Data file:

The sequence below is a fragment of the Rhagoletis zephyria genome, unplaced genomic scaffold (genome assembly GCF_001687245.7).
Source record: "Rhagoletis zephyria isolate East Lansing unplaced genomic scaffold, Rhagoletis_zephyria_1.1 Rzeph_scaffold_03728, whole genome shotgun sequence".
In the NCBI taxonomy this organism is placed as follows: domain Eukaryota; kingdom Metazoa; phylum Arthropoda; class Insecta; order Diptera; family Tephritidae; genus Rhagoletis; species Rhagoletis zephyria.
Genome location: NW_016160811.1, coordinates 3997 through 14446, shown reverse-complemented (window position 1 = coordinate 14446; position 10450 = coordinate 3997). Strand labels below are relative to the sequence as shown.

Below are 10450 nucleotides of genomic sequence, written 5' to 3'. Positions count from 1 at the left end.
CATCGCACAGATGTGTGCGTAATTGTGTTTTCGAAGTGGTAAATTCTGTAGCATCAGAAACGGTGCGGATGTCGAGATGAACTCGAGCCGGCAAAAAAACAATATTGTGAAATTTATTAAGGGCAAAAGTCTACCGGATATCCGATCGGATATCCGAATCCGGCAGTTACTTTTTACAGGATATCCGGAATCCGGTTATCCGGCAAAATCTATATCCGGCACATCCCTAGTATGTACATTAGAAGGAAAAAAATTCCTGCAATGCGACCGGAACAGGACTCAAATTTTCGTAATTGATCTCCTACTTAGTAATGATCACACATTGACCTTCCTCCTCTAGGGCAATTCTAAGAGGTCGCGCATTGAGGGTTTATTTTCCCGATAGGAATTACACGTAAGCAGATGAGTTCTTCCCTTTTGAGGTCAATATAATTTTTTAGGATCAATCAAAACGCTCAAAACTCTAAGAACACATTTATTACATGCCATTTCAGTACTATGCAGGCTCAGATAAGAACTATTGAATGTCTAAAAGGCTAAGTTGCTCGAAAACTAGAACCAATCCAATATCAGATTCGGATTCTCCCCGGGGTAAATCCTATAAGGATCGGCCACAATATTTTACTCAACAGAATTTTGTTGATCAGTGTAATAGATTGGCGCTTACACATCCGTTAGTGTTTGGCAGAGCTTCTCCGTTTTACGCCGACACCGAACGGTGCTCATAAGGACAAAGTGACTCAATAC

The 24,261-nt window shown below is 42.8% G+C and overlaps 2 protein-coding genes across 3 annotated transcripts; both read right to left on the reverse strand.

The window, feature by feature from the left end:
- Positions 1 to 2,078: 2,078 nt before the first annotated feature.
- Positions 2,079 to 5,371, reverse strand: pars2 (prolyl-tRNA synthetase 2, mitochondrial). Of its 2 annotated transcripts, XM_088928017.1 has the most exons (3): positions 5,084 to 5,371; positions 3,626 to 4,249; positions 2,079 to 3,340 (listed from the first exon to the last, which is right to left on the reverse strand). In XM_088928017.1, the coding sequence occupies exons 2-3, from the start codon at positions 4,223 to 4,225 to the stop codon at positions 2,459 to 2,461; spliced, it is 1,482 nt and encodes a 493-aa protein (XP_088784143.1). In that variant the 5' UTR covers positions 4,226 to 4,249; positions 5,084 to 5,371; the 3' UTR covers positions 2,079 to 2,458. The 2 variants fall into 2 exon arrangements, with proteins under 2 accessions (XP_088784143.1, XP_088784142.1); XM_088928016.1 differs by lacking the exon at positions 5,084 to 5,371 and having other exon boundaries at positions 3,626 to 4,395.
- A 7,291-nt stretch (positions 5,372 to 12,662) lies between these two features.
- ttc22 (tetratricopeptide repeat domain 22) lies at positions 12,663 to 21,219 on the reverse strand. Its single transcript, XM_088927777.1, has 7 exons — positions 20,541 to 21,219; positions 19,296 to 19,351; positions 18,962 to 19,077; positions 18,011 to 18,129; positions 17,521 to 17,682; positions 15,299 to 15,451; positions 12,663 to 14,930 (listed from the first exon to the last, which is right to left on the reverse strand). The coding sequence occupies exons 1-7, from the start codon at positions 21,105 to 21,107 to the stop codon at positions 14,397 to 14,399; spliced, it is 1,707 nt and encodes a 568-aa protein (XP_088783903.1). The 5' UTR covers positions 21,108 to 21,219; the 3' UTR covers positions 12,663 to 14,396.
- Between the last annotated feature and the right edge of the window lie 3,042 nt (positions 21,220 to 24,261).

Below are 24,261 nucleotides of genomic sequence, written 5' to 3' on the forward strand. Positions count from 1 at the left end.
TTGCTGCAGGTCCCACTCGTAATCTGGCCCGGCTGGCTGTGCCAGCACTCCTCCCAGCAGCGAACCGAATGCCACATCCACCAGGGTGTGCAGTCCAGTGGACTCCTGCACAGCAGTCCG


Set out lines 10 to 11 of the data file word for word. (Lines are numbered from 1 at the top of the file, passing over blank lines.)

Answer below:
- Positions 2,079 to 5,371, reverse strand: pars2 (prolyl-tRNA synthetase 2, mitochondrial). Of its 2 annotated transcripts, XM_088928017.1 has the most exons (3): positions 5,084 to 5,371; positions 3,626 to 4,249; positions 2,079 to 3,340 (listed from the first exon to the last, which is right to left on the reverse strand). In XM_088928017.1, the coding sequence occupies exons 2-3, from the start codon at positions 4,223 to 4,225 to the stop codon at positions 2,459 to 2,461; spliced, it is 1,482 nt and encodes a 493-aa protein (XP_088784143.1). In that variant the 5' UTR covers positions 4,226 to 4,249; positions 5,084 to 5,371; the 3' UTR covers positions 2,079 to 2,458. The 2 variants fall into 2 exon arrangements, with proteins under 2 accessions (XP_088784143.1, XP_088784142.1); XM_088928016.1 differs by lacking the exon at positions 5,084 to 5,371 and having other exon boundaries at positions 3,626 to 4,395.
- A 7,291-nt stretch (positions 5,372 to 12,662) lies between these two features.